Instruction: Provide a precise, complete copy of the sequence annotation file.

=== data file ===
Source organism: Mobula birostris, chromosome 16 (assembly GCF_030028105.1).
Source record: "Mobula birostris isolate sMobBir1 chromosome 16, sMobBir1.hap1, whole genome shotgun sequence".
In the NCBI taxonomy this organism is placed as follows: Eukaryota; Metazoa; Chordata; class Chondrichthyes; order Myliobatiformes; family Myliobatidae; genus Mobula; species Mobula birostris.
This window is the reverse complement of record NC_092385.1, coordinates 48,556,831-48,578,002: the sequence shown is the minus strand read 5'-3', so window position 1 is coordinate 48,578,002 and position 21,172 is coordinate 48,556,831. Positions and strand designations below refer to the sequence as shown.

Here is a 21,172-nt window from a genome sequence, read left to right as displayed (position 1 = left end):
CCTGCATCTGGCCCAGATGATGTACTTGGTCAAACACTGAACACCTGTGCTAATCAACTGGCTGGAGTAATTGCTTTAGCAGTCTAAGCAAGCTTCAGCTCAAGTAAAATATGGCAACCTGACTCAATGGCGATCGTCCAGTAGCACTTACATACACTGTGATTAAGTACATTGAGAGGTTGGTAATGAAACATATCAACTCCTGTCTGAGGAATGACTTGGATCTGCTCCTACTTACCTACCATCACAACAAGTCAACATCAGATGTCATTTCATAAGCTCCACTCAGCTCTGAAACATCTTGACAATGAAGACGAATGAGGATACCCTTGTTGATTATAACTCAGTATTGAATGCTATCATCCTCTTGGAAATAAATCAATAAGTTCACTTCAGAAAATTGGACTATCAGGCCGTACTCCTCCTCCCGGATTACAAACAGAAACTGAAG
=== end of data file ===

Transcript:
Source organism: Mobula birostris, chromosome 16 (assembly GCF_030028105.1).
Source record: "Mobula birostris isolate sMobBir1 chromosome 16, sMobBir1.hap1, whole genome shotgun sequence".
In the NCBI taxonomy this organism is placed as follows: Eukaryota; Metazoa; Chordata; class Chondrichthyes; order Myliobatiformes; family Myliobatidae; genus Mobula; species Mobula birostris.
This window is the reverse complement of record NC_092385.1, coordinates 48,556,831-48,578,002: the sequence shown is the minus strand read 5'-3', so window position 1 is coordinate 48,578,002 and position 21,172 is coordinate 48,556,831. Positions and strand designations below refer to the sequence as shown.

Here is a 21,172-nt window from a genome sequence, read left to right as displayed (position 1 = left end):
CCTGCATCTGGCCCAGATGATGTACTTGGTCAAACACTGAACACCTGTGCTAATCAACTGGCTGGAGTAATTGCTTTAGCAGTCTAAGCAAGCTTCAGCTCAAGTAAAATATGGCAACCTGACTCAATGGCGATCGTCCAGTAGCACTTACATACACTGTGATTAAGTACATTGAGAGGTTGGTAATGAAACATATCAACTCCTGTCTGAGGAATGACTTGGATCTGCTCCTACTTACCTACCATCACAACAAGTCAACATCAGATGTCATTTCATAAGCTCCACTCAGCTCTGAAACATCTTGACAATGAAGACGAATGAGGATACCCTTGTTGATTATAACTCAGTATTGAATGCTATCATCCTCTTGGAAATAAATCAATAAGTTCACTTCAGAAAATTGGACTATCAGGCCGTACTCCTCCTCCCGGATTACAAACAGAAACTGAAG